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Health Significance Of The Clinical Presentations Of The Fungal Infections Of The Skin

Updated on February 19, 2014

Tinea Pedis

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Introduction

Fungal infection of the skin may be superficial when it involves the skin and its appendages primarily or it may be deep mycosis with secondary manifestations on the skin. Fungal infections are more common in those with poor personal hygiene.

The superficial mycoses (called ringworm) are essentially caused by the dermatophytes- trichophyton, microsporon and epidermophyton. Most of the ringworm fungi are seen in the skin and they are transmitted from person to person by contact. These are anthropophilic fungi. Other ringworms fungi which cause human infection are found either in animals or soil. Fungal infections are diagnosed by their clinical pattern and demonstration of the fungus in skin scrapings and by isolation in culture.

Tinea cruris

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Tinea corporis

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Tinea Unguium (Onychomycosis)

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The Different Fungal Infections Of The Skin

Tinea corporis: In hot humid climates, ringworm infections of the glabrous skin are much more common. The common organisms are Trichophyton rubrum and trichophyton mentagrophytes. Rarely, the fungus may spread to man from domestic pets. Ringworm infection of the groin is called Tinea cruris.

Classically, the lesions are circinate and this has lead to the term “ringworm”. The lesion starts as an erythematous itchy papule which enlarges to form a ring. The center is relatively normal and the borders are active, elevated and may be vesiculopapular. The lesion may enlarge up to 10cm. Neighbouring lesions may become confluent.

Tinea cruris:It is a common form of superficial mycosis. It is more common in males than in females. Obese subjects and diabetics are more susceptible. The lesion starts at the apex of the groin and extends to the inner aspects of the thighs, genitalia, perineum, gluteal regions or lower abdominal wall.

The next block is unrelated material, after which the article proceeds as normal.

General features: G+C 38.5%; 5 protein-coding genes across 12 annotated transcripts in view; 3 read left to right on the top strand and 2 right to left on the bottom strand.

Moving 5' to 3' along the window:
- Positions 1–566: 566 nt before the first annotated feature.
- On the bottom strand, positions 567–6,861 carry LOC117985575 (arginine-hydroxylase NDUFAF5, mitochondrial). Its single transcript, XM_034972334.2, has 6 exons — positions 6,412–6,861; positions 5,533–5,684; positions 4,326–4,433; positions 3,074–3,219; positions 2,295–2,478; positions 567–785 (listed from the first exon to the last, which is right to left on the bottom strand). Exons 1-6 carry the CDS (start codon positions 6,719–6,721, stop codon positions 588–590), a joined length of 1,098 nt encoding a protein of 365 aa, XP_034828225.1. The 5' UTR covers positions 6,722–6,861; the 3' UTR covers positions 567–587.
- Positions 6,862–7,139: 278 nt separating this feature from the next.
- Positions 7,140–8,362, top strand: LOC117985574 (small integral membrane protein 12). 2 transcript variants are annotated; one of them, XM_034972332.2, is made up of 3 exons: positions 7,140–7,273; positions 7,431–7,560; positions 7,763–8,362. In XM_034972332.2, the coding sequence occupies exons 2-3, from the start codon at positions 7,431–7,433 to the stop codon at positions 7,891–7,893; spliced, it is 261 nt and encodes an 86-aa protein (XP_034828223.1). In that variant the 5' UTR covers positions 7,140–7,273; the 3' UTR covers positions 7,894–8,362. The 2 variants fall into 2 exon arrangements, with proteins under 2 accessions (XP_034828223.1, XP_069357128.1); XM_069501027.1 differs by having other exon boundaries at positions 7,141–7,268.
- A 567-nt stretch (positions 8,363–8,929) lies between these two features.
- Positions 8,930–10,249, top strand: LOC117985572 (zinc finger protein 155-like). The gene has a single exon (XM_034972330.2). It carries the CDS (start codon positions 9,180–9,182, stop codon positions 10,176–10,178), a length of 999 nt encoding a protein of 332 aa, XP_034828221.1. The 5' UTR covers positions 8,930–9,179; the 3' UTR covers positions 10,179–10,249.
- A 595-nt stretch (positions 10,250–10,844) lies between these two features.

Once established, tinea cruris tends to be recurrent. The causative organism is most frequently Epidermophyton floccosum, but other fungi such as T. rubrum and T. mentagrophytes may also be responsible. T. mentagrophytes starts more acutely and the lesions may show inflammation. Tinea cruris has to be distinguished from erythrasma, seborrheic dermatitis, candidiasis, flexoral types of psoriasis.

Tinea Pedis (ringworm of the foot): Tinea pedis is more common in those who use footwear unhygienically. The incidence is higher in summer and monsoon than in winter. The fungus is spread through bath-mats, tubs and swimming pools. The condition is rare in children and adult females. The lesion may be intertrigenous, vesicular or dry squamous. The intertrigenous variety is seen in the warm and moist areas of the feet, the interdigital areas.

Tinea Unguium (Onychomycosis): This is fungus infection affecting the nails. The main organism are T.rubrum or T mentagrophytes, and only rarely Epidermophyton floccosum. The nails become opaque, brittle, and deformed with subungual hyperkeratosis. Tinea infection starts from the base of the free edge of the nail, mostly the lateral folds. Most fungal infections of the nail primarily affect the nail bed and the nail plate is affected only secondarily. The metric of the nail plate remains uninvolved. Several nails may be simultaneously affected or rarely all the nails of the fingers and toes may be involved. Only rarely is the condition bilaterally symmetrical. Fungal filaments can be demonstrated in the scrapings made from the subungual debris.

© 2014 Funom Theophilus Makama

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